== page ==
Fatty liver disease and scarring of the liver linked to genetics

Fatty liver disease and scarring of the liver linked to genetics

Liver disease and hepatic fibrosis – scarring of the liver – has been found to be linked to genetics. The findings come from researchers at the University of California, San Diego School of Medicine. Hepatic fibrosis leads to dysfunction of the liver and can ultimately progress to cirrhosis, a fatal form of liver disease. The researchers believe that hepatic fibrosis can be linked with environmental and genetic factors.

First author, Rohit Loomba, said, “The most common known causes of hepatic fibrosis have been viral hepatitis C infections, alcohol abuse, poor diet and obesity and nonalcoholic steatohepatitis or NASH, which resembles alcoholic liver disease but occurs in people who drink little or no alcohol. We found, however, that hepatic fibrosis and steatosis (infiltration of liver cells with fat) are strong genetic traits. At around 50 percent heritability, they’re more genetic than body mass index.”

Cross-sectional analysis of 60 pairs of twins was conducted to achieve their results. MRI technology was used to determine the fat accumulation in the twins’ livers as well as liver stiffness. Twenty-six of the 120 participants had nonalcoholic fatty liver disease (NAFLD). NAFLD can be a precursor to hepatic fibrosis.

Loomba added, “This evidence that hepatic steatosis and hepatic fibrosis are heritable traits has major implications. It means that we can now look for the relevant genes as potential therapeutic targets.”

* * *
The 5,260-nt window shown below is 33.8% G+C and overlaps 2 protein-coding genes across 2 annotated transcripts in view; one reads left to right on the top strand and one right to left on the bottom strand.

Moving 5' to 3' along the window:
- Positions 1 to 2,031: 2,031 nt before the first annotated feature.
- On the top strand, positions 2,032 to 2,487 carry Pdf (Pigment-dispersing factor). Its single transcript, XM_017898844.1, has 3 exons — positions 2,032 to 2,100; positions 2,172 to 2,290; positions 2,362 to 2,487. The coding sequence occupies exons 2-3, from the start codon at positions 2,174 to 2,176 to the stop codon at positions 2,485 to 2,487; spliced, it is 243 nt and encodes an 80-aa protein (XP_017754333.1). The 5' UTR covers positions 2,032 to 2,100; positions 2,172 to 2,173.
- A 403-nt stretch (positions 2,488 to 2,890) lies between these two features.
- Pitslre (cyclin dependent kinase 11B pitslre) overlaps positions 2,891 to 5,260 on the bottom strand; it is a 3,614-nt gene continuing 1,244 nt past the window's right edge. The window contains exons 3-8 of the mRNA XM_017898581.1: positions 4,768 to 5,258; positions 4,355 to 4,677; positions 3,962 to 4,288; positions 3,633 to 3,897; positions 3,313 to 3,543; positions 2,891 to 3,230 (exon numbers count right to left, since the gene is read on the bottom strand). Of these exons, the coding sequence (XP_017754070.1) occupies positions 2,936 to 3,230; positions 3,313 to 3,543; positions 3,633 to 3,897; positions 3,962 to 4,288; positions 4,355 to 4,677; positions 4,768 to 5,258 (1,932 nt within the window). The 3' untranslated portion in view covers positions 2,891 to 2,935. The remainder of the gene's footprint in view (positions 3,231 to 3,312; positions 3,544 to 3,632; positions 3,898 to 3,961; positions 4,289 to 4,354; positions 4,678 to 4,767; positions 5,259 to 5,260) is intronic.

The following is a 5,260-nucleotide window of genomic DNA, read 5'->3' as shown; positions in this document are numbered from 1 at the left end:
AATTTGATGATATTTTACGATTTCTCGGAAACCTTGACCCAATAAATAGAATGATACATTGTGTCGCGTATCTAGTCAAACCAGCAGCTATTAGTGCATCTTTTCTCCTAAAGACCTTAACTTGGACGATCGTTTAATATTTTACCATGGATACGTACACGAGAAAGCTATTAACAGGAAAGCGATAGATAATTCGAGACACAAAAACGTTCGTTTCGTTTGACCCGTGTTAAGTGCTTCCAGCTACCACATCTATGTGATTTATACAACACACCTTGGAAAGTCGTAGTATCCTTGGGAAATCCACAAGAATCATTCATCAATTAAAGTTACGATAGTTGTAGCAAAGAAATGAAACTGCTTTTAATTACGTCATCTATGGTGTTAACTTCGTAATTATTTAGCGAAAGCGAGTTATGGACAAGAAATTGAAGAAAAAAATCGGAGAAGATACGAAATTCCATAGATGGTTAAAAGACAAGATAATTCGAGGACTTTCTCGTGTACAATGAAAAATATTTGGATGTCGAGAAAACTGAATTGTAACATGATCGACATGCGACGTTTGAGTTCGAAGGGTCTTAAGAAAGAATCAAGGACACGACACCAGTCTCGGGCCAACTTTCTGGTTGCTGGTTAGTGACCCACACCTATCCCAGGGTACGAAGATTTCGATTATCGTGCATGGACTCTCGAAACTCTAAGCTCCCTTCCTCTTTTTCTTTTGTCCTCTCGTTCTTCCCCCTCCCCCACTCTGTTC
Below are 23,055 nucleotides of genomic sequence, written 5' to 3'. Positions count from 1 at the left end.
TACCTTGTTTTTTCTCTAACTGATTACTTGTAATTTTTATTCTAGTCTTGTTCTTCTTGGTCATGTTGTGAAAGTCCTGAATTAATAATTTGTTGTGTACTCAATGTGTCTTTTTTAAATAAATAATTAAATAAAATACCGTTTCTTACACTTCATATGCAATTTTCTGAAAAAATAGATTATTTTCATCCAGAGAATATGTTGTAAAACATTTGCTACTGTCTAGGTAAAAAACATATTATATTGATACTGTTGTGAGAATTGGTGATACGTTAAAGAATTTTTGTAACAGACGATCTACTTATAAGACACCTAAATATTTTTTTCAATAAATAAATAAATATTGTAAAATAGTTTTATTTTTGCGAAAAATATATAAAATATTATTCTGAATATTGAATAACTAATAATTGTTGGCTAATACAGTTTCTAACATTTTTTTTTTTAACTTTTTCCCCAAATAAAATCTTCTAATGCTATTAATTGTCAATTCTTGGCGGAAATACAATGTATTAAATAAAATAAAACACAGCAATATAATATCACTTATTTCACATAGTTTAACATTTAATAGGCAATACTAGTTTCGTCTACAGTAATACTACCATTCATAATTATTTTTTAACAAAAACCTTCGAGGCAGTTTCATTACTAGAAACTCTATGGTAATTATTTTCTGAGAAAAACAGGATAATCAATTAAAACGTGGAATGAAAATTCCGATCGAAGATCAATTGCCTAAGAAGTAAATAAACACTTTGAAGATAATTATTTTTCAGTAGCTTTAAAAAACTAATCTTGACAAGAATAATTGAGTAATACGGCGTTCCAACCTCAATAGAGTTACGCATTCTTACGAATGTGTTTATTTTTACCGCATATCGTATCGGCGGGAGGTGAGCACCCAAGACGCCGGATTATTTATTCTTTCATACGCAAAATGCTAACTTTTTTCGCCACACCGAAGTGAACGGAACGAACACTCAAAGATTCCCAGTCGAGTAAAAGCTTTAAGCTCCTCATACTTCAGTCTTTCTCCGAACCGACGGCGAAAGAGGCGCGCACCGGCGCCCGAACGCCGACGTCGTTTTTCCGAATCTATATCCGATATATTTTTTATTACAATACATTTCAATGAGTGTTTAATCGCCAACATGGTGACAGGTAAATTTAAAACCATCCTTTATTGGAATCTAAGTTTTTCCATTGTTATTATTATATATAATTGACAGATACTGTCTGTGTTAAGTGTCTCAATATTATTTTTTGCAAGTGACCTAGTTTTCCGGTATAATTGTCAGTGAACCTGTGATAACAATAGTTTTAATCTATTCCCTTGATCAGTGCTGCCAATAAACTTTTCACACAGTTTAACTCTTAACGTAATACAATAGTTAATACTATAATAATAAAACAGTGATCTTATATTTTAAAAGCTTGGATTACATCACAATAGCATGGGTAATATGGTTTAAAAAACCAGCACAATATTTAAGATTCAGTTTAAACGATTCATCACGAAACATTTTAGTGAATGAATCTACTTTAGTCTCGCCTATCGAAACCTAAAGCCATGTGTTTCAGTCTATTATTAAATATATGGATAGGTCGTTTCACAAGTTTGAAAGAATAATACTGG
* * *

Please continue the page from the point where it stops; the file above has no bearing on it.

Hepatic steatosis and fibrosis have become popular areas of study as of late. There are currently over a dozen different trials underway to learn more about both conditions. NAFLD is the most common form of liver disease affecting an estimated 80 to 100 million Americans.

The findings were published in Gastroenterology.

Sources:
http://www.eurekalert.org/pub_releases/2015-10

Author Bio

Mohan Garikiparithi got his degree in medicine from Osmania University (University of Health Sciences). He practiced clinical medicine for over a decade before he shifted his focus to the field of health communications. During his active practice he served as the head of the Dept. of Microbiology in a diagnostic centre in India. On a three-year communications program in Germany, Mohan developed a keen interest in German Medicine (Homoeopathy), and other alternative systems of medicine. He now advocates treating different medical conditions without the use of traditional drugs. An ardent squash player, Mohan believes in the importance of fitness and wellness.

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